Major APLASCII enhancement 
Author Message
 Major APLASCII enhancement

Thanks to prodding by Bob Bernecky and{*filter*} Holt, I've now enhanced the
APLASCII workspace so it can be used as a general workspace exchange
facility.  The main change is that INSERTFNS and DEFINEFNS are now able
to insert and extract variables as well as functions.  (Yes, I know the
names are no longer appropriate, but I don't think it's worth changing
them.)  All arrays, including nested arrays and arrays containing
arbitrary characters, can be transferred.  The new workspaces are
available for testing in the directory:


The installation instructions are the same as for the previous release.
They can be found in:


   The following is an explanation of the rationale for the conventions
I adopted.  This is all very new stuff, and I'm open to suggestions.

1.  Characters that aren't part of the APL or printable ASCII character
sets are represented by keywords of the form "{U+xxxx}", where xxxx is
the hexadecimal Unicode index for the character.  (U+xxxx is the
standard notation for referring to Unicode characters.)  I've added
Unicode indices to the translate tables for APL*PLUS, APL2/PC, and
ISIAPL, but not yet for APL2/EBCDIC, Dyalog or APL.68000 (interpreters I
don't have).

   As a backup measure, I made the translate table generation program
automatically provide keywords for any characters that don't have
keywords specified in TTSCRIPT.  These generated keywords have the form
"{avN}", where N is the zero-origin #AV index.  This convention will
permit lossless exchange between identical APL systems, but it will not
work between different APL systems.  However, they will permit the
receiving party to ask the sender, "What is #AV[N] on your system?"

2.  The format for variable listings was designed, like the rest of
APLASCII, to be relatively obvious even to those who haven't seen it
before, to be simple enough that it can be created manually, and to be
completely reversible for all arrays.  Here's what I came up with:

a.)  A variable definition in a message is indicated by a line that has
{<-} (an assignment arrow) as the first nonblank character on the line.
This convention was adopted because it's relatively unambiguous and is
simple to implement.  In practice, {<-} will not usually occur as the
first character of a message, so it seems a suitable and suggestive
escape character.  The variable definition ends with a blank line, the
start of another definition, or the end of the message.

b.)  The definition is conceptually one long line, but it's wrapped with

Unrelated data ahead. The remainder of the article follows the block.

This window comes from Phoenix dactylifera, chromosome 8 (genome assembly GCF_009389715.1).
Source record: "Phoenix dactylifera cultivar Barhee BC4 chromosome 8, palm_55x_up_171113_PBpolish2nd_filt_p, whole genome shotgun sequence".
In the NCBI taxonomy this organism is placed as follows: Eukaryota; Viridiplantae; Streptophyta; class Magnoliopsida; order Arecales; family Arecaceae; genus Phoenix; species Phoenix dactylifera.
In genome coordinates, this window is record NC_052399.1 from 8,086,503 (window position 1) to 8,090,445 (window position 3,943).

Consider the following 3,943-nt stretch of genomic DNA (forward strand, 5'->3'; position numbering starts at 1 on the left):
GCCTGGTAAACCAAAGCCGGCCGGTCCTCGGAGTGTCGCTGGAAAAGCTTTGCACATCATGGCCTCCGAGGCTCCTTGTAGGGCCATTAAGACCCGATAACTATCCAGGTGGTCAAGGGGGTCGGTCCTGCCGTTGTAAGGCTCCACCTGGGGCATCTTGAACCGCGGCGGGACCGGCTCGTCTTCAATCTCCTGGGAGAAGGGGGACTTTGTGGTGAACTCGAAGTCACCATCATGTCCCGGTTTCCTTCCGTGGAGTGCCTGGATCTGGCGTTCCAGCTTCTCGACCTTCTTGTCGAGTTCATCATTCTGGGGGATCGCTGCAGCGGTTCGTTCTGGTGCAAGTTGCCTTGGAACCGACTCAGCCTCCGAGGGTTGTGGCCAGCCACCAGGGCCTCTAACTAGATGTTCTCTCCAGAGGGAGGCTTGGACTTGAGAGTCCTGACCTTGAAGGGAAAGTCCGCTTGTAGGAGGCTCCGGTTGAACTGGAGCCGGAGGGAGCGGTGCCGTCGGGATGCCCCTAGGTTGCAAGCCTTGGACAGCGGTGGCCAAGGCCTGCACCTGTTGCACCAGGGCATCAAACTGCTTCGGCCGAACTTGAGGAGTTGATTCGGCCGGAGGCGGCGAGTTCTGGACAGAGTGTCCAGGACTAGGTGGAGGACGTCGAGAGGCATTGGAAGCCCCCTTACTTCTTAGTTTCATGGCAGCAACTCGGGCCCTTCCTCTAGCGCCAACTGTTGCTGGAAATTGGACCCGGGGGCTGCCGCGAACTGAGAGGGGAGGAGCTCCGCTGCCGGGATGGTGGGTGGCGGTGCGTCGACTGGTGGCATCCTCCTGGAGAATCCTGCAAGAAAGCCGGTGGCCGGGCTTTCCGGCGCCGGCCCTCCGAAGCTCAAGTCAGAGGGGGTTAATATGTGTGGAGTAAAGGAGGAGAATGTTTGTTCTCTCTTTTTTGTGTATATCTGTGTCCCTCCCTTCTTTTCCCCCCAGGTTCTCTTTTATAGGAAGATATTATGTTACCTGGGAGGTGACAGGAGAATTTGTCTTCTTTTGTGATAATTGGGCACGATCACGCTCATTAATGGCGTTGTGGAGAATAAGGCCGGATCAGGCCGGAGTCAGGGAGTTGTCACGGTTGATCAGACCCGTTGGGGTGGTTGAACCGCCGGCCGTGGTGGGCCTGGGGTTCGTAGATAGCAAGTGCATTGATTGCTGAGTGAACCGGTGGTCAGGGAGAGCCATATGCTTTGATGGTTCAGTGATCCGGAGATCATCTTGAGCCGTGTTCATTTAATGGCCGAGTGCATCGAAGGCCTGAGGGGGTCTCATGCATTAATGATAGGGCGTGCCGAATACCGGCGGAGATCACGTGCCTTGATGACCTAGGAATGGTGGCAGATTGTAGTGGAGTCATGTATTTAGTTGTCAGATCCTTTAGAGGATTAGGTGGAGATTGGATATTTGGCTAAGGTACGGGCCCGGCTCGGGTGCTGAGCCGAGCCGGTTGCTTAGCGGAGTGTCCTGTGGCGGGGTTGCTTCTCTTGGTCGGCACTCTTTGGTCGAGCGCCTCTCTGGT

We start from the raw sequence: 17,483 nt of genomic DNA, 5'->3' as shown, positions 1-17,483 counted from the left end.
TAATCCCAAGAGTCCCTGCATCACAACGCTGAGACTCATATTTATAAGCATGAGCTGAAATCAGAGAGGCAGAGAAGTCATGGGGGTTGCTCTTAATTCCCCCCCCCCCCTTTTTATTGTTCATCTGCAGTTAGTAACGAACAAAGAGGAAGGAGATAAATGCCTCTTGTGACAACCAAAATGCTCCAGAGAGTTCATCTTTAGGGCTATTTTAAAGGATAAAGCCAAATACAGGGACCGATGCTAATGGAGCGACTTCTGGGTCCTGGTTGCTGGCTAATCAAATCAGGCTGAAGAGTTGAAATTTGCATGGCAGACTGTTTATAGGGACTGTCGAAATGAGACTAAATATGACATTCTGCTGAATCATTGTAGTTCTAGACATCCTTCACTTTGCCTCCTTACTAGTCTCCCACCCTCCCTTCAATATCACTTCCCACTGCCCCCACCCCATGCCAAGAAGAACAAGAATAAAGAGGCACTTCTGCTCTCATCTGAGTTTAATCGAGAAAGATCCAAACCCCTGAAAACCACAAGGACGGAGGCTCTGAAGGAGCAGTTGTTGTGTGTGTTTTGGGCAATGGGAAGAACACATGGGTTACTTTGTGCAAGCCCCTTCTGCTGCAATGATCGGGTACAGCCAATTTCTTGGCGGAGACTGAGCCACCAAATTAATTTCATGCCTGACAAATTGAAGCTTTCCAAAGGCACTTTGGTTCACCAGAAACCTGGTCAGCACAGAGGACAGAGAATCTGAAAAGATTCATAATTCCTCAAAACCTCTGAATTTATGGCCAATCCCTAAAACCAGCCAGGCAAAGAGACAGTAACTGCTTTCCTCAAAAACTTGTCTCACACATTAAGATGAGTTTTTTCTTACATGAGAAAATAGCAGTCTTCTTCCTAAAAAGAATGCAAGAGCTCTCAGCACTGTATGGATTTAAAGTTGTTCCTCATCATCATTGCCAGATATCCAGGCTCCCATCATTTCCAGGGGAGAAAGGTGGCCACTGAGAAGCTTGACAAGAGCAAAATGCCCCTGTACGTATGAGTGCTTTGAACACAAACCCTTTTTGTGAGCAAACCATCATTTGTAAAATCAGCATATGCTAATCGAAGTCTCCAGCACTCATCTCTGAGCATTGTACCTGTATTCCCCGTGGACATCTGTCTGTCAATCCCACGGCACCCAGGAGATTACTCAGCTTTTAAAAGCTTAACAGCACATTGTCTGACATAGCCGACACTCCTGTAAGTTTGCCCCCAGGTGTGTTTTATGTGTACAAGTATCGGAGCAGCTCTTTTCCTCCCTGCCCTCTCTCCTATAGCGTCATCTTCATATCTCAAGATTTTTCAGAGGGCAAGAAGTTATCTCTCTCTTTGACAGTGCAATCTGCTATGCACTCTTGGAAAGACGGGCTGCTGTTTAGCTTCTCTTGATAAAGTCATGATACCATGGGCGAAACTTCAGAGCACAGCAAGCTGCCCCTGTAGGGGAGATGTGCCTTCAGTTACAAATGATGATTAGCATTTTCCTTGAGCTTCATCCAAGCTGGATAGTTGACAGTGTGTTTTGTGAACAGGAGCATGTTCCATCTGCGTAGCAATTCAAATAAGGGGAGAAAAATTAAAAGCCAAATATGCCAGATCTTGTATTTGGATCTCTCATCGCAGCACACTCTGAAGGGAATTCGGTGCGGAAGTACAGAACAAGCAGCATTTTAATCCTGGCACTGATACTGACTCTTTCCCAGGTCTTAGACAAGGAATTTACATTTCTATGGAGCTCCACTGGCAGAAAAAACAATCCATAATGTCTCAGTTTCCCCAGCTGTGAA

the usual {+ +} convention used by WRAPLNS.  The line has the following

              {<-} varname {<-} shape {rho} value
as in:
              {<-}FOO{<-}2 3{rho}1 2 3 4 5 6

Except for the initial {<-}, the line is nominally an APL statement that
defines the variable.  The "shape {rho}" part may be omitted if the
value is a scalar or a vector that is not a 1-element vector.
(Singleton vectors must include the phrase "1{rho}".)  Spaces may be
inserted freely between the terms.  For example:

              {<-} VEC {<-} 'Character value'
              {<-}SINGLETON{<-} 1{rho}12

c.)  The value portion of a nested, heterogeneous, or boxed array is
represented as a series of parenthesized items.  Items which are simple
are represented as "(shape {rho} value)", with "shape {rho}" being
optional as described above.  Items which are further nested are
represented as a list of parenthesized items within the outer
parentheses.  For example:

              {<-}NEST{<-} (1 2 3) ((4 5) ('six') (7))

This describes a two-item vector whose first item is 1 2 3 and whose
second item is a three-item vector containing the arrays 4 5, 'six',
and 7.

   The value portion of the expression is never an empty array.  If the
shape describes an empty array (e.g., 3 0 4), the value has a single
item, which is the prototype for the array.  For example:

        {<-}MTNEST{<-} 3 0 4 {rho} (3{rho}0 0 0)

The one exception to this rule is empty character vectors, which may
be represented as either '' or 0{rho}' '.

   APL2 users should note that, although this format is similar to
strand notation, it is not the same, and execution will not always
produce the correct array.  The A2A notation requires parentheses around
items that are scalars and character vectors, and extra parentheses
produce additional nesting.  Thus, "(1 2 3)" denotes a scalar containing
the array 1 2 3, and "((1 2 3))" denotes a scalar containing a scalar
containing 1 2 3.  (DEFINEFNS, of course, understands the notation and
produces the correct array.)  The value "(3)" is boxed scalar containing
3 in Sharp APL; in APL2, it's just the scalar 3.

3.  Two functions, DUMPWS and LOADWS, are provided to write an entire
workspace to a file and to read a file back into the workspace.  DUMPWS
has an optional left argument that specifies the objects to be written.

   Comments, suggestions, and bug reports would be greatly appreciated.


Sat, 17 Jan 1998 03:00:00 GMT  
 [ 1 post ] 

 Relevant Pages 

1. Array Storage: row-major, column major, etc.

2. column-major and row-major

3. MAJOR MAJOR bug in TCL 8.4

4. Updated APLASCII workspaces

5. APLASCII Transliteration Summary

6. J. Weigang's APLASCII format..

7. Problem using APLASCII

8. APLASCII format of singleton nested arrays

9. APLASCII 1.3 released

10. APLASCII 1.4 released

11. APLASCII v1.3 update

12. APLASCII update


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